Changes in Store to the U.S. Crude Oil Export Ban?

As President Barack Obama stated in his 2015 State of the Union address, “today America is number one in oil and gas.”  With the high levels of domestic oil and gas production, many industry and political leaders are calling for the opening up of more markets through the repeal of the U.S. crude oil export ban.  While recent actions by the Department of Commerce have caused some to have hope for a loosening of the ban, statements from the Obama administration indicate that the ban may remain in place for the foreseeable future.

The U.S. crude oil export ban was implemented in the 1970s in response to the Arab oil embargo.  At the time, the export ban was intended to protect domestic oil production and reserves and ultimately reduce the import of crude oil.  The ban has certain limited exceptions, including exporting to Canada (but only for consumption within Canada) and exporting Alaska crude under special licenses.  Also, individual producers can seek permission to export.  The ban does not limit the export of gasoline or coal.

The growth in domestic oil production can be seen as the trigger for recent calls for the repeal of the export ban.  In particular, new markets are being sought due to the increase in domestic production of light crude and the limited number of domestic refineries able to process it.  A flood of studies and memoranda has been released recently (including by the Council on Foreign Relations, the Aspen Institute, Oil Change International and Brookings), with some calling for the end of the ban and others for its continuing existence.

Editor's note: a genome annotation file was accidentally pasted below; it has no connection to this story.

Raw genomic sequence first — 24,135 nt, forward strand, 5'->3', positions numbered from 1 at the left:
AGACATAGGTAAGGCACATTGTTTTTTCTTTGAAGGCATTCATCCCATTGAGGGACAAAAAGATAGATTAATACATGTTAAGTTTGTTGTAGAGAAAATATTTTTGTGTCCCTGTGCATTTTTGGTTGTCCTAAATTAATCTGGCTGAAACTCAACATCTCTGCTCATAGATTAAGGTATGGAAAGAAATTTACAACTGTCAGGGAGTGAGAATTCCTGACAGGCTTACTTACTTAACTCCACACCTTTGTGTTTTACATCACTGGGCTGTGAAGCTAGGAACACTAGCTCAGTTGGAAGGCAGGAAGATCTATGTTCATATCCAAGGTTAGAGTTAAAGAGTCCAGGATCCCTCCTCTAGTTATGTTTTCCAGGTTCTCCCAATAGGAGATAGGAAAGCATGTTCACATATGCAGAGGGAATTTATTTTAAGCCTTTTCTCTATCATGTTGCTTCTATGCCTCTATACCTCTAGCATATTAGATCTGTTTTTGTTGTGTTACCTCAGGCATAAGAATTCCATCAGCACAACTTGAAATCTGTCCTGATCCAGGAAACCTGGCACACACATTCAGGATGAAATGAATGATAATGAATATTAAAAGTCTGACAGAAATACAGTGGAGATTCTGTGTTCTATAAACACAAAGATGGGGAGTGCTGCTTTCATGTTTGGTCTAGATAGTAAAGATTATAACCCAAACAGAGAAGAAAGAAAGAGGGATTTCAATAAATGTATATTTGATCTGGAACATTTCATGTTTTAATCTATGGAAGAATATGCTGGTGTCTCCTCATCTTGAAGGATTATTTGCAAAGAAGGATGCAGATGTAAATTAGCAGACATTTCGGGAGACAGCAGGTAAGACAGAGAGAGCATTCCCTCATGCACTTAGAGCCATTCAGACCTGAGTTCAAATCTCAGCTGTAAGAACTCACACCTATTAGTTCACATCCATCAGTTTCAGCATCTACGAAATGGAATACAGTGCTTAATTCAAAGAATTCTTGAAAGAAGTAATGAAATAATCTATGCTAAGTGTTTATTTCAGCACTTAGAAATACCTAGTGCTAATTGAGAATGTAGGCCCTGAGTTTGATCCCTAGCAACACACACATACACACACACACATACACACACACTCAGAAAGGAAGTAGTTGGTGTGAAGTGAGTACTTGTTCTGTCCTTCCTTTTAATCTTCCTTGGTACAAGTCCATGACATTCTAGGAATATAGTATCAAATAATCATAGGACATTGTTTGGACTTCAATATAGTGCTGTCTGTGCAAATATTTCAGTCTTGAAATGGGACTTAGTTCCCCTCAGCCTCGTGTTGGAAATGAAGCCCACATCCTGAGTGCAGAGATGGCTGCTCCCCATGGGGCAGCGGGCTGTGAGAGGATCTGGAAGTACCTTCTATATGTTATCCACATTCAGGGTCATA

Those in favor of continuing the ban include environmentalists, certain politicians and oil refinery lobbyists.  They argue that the ban is necessary to limit climate change and protect against oil price fluctuation and increased global competition.  Supporters of ending or loosening the export ban say that such action would lower gas prices through increased competition, create jobs because of increased production and allow the U.S. to play a more significant role in the global oil market.  Some have even suggested that lifting the export ban could serve as a counterattack to OPEC’s refusal to cut production despite the current low oil prices.

In recent years, Secretary of Energy Ernest Moniz has indicated a willingness to reexamine the ban.  In late 2014, the Department of Commerce approved certain pending requests to export processed oil.  In addition, it issued the clearest definitions yet of what constitutes exportable crude oil, setting forth six factors to be considered in determining whether oil is sufficiently processed for export.  While many saw this agency action as a pivot toward ending the export ban, days later a White House adviser stated that “there’s not a lot of pressure to do more.”  Because any presidential action to lift the export ban seems unlikely, the ball is in Congress’ court to loosen or eliminate the existing ban.

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